Ivor W. Hartmann is a Zimbabwean author, writing from economic exile in Johannesburg, South Africa. “Earth Rise” and its UMA nomination, represent a major step for African Literature. Firmly set in the genre of Speculative Science Fiction,it shines a welcoming light for African writers to expand from traditional genres, which seem to restrain African Literature.
In Ivor Hartmann’s words, “African genre fiction, which was a sleeping lion, is now changing. Already if you listen carefully, you can hear the start of our African Roar.”
As described by Jim Steel of The Fix (TTA Press, the publisher of Interzone, Black Static, Crimewave,):
“Ivor W. Hartmann’s “Earth Rise” starts with a man waking in his coffin. Obviously we must then travel back and explore his life. Everyone will end up here, but what, exactly, was Thomas Church’s path? He was a scientist in an unnamed African country, trying to develop nanotech wonders for a military dictator. So far he has failed, but there is a ready supply of test victims who keep being marched in to die from the results. His conscience plagues him, but he has to protect his loved ones. Agents, however, have targeted him and want to steal what he has developed. And what has he developed? The story spirals out, and the beginning is not the end, and to say more would be a sin against the author.”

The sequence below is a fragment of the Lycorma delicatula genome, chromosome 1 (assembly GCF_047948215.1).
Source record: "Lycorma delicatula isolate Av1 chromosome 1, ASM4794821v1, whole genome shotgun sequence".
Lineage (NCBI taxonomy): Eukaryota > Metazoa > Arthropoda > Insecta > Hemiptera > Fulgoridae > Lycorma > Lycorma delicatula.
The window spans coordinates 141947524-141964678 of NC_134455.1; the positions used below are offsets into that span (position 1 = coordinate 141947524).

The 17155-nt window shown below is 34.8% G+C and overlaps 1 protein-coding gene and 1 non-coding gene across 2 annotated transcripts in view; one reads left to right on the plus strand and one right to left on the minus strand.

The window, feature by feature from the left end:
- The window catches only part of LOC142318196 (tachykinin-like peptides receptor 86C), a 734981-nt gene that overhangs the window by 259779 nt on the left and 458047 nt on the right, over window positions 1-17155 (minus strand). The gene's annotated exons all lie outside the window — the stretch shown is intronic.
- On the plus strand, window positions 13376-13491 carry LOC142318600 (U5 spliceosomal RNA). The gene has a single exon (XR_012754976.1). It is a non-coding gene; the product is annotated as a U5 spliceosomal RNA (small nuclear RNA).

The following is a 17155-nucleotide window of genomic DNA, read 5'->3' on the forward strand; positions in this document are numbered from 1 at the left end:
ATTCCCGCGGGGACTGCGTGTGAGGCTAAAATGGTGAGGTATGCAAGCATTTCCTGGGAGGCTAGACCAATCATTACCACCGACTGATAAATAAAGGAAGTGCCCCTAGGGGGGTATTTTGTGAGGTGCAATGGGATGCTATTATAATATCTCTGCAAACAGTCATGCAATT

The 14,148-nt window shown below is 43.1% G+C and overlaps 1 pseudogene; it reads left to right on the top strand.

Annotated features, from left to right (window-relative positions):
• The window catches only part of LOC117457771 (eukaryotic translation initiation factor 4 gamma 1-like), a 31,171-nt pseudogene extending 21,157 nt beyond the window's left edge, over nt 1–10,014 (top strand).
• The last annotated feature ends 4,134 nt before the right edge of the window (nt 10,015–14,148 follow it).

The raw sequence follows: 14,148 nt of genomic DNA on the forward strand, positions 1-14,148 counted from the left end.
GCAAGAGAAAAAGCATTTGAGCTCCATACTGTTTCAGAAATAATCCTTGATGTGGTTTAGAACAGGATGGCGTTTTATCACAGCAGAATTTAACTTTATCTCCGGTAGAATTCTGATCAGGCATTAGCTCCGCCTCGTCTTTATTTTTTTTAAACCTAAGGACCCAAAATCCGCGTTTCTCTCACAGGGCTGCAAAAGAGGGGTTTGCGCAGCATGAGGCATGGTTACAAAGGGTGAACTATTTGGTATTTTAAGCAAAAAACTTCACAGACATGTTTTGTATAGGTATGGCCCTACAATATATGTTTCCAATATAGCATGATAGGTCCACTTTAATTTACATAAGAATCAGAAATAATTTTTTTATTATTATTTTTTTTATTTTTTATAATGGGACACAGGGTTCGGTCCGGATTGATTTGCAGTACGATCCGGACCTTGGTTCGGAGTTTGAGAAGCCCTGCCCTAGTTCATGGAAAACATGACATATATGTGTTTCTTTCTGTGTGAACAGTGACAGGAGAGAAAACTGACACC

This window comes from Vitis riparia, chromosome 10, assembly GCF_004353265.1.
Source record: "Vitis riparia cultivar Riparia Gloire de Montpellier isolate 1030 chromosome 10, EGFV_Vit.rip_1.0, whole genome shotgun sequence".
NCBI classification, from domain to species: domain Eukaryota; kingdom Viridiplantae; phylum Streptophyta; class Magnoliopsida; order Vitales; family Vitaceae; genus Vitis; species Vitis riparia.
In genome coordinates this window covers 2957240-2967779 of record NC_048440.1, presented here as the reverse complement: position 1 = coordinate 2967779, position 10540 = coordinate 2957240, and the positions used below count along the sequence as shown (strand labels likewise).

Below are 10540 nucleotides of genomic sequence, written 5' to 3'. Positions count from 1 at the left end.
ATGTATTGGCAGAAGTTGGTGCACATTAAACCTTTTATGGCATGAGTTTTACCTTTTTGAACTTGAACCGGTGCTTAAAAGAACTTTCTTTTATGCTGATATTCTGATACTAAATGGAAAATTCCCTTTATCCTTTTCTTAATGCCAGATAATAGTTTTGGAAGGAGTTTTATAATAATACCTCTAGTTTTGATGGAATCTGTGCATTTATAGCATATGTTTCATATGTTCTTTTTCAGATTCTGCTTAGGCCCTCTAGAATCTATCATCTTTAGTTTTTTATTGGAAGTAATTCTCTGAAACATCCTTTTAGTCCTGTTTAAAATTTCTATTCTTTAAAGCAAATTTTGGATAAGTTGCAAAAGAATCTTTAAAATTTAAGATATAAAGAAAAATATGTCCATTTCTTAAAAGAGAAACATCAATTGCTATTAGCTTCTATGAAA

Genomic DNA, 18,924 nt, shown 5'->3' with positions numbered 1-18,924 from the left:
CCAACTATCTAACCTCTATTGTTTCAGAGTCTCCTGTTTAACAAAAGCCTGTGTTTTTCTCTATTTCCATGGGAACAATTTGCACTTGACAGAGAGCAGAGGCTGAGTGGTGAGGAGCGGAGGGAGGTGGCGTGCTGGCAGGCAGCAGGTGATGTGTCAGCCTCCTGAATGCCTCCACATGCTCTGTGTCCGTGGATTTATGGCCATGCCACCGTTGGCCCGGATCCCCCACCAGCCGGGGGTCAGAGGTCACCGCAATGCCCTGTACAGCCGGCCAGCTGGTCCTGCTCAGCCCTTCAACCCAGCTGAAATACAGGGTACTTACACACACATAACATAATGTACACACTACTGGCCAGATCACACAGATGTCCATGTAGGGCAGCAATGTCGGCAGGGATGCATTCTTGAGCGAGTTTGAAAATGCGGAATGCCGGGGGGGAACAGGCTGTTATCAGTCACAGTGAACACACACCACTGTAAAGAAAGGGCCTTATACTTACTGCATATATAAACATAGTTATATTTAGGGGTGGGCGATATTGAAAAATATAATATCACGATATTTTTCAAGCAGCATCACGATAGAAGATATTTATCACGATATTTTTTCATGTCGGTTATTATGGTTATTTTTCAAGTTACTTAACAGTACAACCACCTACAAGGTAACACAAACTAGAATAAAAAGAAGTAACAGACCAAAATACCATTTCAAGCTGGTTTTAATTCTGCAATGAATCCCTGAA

The Ursa Major Awards, more formally known as the Annual Anthropomorphic Literature and Arts Award, is presented annually for excellence in the anthropomorphic arts. It is intended as Anthropomorphic Fandom’s equivalent of the Hugo Award ® presented by the World Science Fiction Society, mystery fandom’s Anthony Award, horror fandom’s Bram Stoker Award, and so forth. The UMA is a global public award and anyone may nominate and vote for candidates for the Awards. These Awards are decided by the fans, not by a committee.
Voting for the UMA finalists is still underway, you too can cast your vote for Earth Rise here.
Congratulations to Ivor for this great nomination. He right in saying that African writing needs to diversify into other genres. I have always felt that we can easily have a Stephen King, a John Grisham, or a J.K. Rowling in Africa.